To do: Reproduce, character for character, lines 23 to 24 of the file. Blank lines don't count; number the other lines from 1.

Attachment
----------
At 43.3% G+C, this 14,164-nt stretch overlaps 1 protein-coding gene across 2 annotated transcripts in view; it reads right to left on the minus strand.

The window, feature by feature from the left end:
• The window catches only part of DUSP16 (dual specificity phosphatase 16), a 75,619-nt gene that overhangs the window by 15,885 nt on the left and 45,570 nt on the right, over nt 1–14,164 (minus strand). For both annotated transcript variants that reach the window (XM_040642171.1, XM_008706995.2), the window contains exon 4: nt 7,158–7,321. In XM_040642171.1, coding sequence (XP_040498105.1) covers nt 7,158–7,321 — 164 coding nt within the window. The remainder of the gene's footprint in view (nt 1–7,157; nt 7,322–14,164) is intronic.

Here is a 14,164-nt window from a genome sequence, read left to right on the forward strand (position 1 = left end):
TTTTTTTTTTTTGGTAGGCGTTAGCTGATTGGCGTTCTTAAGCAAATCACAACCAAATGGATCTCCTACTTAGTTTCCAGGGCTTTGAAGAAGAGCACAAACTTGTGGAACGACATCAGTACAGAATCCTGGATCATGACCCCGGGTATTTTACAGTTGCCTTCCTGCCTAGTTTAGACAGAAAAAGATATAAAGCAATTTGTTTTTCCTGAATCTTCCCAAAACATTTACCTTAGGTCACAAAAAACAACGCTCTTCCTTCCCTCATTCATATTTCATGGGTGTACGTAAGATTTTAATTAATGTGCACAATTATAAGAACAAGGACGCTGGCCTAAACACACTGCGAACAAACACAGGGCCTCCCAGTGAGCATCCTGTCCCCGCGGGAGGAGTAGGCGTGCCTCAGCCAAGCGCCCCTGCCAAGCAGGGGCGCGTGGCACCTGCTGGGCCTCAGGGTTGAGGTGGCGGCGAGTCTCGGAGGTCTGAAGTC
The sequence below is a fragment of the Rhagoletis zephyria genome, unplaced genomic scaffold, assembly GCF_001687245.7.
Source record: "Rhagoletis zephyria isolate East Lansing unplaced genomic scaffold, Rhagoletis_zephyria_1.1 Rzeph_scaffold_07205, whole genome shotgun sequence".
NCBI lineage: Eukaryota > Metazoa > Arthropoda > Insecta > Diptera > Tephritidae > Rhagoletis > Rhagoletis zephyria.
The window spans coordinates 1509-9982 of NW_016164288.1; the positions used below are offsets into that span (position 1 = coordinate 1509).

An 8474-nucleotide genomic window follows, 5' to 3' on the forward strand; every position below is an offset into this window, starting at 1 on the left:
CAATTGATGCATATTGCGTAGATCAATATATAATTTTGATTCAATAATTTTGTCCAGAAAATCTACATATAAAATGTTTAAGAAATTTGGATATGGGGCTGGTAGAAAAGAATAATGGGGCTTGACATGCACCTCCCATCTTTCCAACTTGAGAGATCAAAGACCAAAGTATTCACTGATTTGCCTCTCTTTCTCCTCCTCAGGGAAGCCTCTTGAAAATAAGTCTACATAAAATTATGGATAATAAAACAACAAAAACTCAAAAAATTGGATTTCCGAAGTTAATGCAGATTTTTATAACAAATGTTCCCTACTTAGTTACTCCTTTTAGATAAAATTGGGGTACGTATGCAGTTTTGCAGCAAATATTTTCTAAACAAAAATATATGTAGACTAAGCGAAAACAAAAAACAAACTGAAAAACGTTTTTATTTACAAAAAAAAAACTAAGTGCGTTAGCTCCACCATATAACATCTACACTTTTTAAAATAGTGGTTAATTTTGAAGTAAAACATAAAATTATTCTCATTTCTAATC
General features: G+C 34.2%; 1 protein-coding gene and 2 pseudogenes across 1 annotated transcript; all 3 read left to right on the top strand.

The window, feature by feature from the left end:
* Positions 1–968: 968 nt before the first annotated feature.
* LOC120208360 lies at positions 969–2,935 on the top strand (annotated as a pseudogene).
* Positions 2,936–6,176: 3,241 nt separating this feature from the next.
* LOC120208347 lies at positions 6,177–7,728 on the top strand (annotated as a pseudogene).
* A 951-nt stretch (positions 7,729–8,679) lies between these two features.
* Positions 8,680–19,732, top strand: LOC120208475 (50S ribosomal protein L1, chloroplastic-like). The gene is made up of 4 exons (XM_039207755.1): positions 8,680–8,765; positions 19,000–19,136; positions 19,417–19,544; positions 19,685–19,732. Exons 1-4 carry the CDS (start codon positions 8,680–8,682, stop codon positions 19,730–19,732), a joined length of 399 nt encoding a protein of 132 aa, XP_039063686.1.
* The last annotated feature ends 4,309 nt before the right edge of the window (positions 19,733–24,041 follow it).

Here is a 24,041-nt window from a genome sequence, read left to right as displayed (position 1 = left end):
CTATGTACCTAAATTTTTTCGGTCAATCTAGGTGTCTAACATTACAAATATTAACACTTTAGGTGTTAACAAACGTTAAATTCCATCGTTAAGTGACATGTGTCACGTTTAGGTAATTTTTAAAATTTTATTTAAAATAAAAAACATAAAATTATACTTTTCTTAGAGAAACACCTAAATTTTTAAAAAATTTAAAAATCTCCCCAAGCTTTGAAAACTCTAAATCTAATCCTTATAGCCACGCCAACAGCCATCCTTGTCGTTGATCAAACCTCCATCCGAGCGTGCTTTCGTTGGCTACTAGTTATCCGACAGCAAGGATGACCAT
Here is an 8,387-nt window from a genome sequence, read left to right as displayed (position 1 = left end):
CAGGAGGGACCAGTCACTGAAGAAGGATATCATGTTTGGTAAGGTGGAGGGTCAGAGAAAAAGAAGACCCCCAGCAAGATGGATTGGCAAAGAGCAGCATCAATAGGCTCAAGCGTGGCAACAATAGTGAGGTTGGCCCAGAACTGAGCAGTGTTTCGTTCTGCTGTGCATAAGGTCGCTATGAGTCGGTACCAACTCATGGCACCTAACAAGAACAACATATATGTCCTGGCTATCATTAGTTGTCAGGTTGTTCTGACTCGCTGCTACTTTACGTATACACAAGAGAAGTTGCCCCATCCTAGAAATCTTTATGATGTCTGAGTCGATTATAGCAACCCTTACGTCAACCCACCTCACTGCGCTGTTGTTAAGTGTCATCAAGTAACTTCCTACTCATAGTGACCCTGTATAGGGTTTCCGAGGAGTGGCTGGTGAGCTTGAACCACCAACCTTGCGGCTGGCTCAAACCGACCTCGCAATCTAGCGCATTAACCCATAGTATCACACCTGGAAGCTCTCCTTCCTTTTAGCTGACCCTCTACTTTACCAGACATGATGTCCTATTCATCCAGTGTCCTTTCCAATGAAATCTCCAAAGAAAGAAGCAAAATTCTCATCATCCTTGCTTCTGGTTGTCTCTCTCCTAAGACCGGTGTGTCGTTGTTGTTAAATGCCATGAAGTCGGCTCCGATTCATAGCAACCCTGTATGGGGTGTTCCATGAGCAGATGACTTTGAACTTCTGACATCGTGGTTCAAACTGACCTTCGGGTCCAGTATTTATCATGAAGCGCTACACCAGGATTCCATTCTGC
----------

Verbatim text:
Here is an 8,387-nt window from a genome sequence, read left to right as displayed (position 1 = left end):
CAGGAGGGACCAGTCACTGAAGAAGGATATCATGTTTGGTAAGGTGGAGGGTCAGAGAAAAAGAAGACCCCCAGCAAGATGGATTGGCAAAGAGCAGCATCAATAGGCTCAAGCGTGGCAACAATAGTGAGGTTGGCCCAGAACTGAGCAGTGTTTCGTTCTGCTGTGCATAAGGTCGCTATGAGTCGGTACCAACTCATGGCACCTAACAAGAACAACATATATGTCCTGGCTATCATTAGTTGTCAGGTTGTTCTGACTCGCTGCTACTTTACGTATACACAAGAGAAGTTGCCCCATCCTAGAAATCTTTATGATGTCTGAGTCGATTATAGCAACCCTTACGTCAACCCACCTCACTGCGCTGTTGTTAAGTGTCATCAAGTAACTTCCTACTCATAGTGACCCTGTATAGGGTTTCCGAGGAGTGGCTGGTGAGCTTGAACCACCAACCTTGCGGCTGGCTCAAACCGACCTCGCAATCTAGCGCATTAACCCATAGTATCACACCTGGAAGCTCTCCTTCCTTTTAGCTGACCCTCTACTTTACCAGACATGATGTCCTATTCATCCAGTGTCCTTTCCAATGAAATCTCCAAAGAAAGAAGCAAAATTCTCATCATCCTTGCTTCTGGTTGTCTCTCTCCTAAGACCGGTGTGTCGTTGTTGTTAAATGCCATGAAGTCGGCTCCGATTCATAGCAACCCTGTATGGGGTGTTCCATGAGCAGATGACTTTGAACTTCTGACATCGTGGTTCAAACTGACCTTCGGGTCCAGTATTTATCATGAAGCGCTACACCAGGATTCCATTCTGC